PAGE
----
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Basics of pH - Lena Rockstein
The pH is a logarithmic scale used to specify the acidity (or basicity) of aqueous solutions. It was first introduced by the Danish chemist Søren Sørensen in 1909 as the “power of hydrogen” (= pH). You might have come across a pH before – many hand cremes or shower gels claim to be “pH skin neutral” or foods are described as being “basic” and thus claim to be healthier than “acidic” options
The exact (and rather abstract!) definition of pH is “approximately the negative of the base 10 logarithm of the molar concentration of hydrogen ions”. Before we dive into this definition further, it might be useful to catch up on the term “molar concentration” before. Concentrations describe how many particles of one species we can find in a defined volume. In science, we use the so called “molar concentration” to talk about defined portions of particles – one mole is set as 6 ∙ (10)^23 particles. If we look at a 2M NaCl solution for instance, we learn that the molar concentration is 2 moles per litre (= M) and hence 2 ∙ 6 ∙ (10)^23 particles sodium chloride has been dissolved per litre water. The pH is connected to the molar concentration of hydrogen ions, but why do we have to take the negative of the base 10 logarithm? The concentration of hydrogen ions is normally rather small, for example approximately (10)^(-7)M for pure water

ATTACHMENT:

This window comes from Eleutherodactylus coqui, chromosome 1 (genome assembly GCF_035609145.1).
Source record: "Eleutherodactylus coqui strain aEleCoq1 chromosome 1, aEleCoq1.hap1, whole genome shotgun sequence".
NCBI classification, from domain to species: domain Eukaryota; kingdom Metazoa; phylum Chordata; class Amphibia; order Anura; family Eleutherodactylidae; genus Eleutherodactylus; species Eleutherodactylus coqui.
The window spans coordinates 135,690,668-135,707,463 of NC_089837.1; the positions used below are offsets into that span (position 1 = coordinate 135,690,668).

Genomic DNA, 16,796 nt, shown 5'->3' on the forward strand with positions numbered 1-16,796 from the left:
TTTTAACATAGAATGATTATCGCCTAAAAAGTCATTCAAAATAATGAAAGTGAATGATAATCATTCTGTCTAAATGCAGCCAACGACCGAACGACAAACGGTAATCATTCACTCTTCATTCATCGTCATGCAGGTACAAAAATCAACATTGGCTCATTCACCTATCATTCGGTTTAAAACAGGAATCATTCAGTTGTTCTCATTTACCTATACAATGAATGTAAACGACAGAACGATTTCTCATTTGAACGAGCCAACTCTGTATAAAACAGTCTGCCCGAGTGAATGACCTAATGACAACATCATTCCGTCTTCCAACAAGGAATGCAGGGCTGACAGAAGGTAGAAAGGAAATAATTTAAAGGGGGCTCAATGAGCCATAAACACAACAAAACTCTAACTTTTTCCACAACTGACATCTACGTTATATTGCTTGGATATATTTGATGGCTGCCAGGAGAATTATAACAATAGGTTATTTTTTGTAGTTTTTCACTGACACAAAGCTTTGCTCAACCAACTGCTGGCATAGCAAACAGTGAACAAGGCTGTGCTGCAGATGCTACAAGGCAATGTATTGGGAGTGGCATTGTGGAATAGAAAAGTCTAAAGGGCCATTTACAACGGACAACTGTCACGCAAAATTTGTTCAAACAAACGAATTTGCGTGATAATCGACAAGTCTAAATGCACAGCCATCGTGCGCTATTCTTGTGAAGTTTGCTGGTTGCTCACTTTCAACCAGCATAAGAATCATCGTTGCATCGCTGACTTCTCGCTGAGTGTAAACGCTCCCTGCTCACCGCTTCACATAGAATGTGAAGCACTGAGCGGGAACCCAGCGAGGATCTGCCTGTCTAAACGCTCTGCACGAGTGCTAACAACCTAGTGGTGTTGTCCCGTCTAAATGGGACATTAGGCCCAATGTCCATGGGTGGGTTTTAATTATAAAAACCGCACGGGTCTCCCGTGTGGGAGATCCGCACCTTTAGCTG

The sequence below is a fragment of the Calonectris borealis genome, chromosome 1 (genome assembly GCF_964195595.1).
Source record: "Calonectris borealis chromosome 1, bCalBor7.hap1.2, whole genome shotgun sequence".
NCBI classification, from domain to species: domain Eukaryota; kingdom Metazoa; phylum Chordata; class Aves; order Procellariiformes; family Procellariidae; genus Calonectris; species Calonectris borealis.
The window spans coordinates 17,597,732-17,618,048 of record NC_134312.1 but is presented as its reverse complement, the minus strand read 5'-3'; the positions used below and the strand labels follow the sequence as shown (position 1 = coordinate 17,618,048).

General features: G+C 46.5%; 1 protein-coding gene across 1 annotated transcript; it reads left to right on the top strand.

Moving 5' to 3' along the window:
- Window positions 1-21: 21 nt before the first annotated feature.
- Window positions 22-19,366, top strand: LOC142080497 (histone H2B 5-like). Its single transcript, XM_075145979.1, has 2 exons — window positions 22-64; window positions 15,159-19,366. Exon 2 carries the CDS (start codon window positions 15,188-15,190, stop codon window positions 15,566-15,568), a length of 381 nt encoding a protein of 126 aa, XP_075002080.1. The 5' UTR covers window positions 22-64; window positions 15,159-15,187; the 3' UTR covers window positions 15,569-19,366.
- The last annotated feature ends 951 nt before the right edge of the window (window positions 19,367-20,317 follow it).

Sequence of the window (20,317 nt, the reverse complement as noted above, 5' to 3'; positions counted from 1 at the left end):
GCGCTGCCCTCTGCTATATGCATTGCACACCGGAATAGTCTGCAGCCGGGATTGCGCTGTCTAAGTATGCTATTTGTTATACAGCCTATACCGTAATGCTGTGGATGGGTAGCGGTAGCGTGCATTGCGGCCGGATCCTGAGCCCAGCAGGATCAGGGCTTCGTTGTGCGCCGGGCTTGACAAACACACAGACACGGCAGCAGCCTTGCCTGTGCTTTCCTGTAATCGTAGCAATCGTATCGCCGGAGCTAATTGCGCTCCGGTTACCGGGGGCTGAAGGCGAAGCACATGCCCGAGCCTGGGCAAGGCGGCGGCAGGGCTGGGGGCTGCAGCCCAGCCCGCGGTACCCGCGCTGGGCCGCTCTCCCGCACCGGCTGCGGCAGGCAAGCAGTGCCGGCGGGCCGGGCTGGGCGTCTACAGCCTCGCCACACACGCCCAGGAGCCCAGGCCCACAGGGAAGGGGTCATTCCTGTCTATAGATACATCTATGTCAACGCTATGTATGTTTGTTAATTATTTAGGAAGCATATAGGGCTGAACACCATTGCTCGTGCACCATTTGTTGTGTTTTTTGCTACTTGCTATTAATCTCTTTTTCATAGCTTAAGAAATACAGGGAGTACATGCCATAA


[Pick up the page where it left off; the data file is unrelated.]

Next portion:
To make the value of a pH more relatable for everyone, we convert this abstract value into pH = 7 for water, using the logarithm.
The pH scale reaches from 0 – 14, even though we can still find solutions with a pH outside of that span. The so-called neutral point is pH=7, pH<7 is described as acidic and pH>7 as basic. There are various definitions of what exactly an acid or a base are, but the most famous one is the definition of Brønsted, describing acids by their capability of donating (splitting off) a hydrogen ion and bases by their capability of accepting (binding) a hydrogen ion. .
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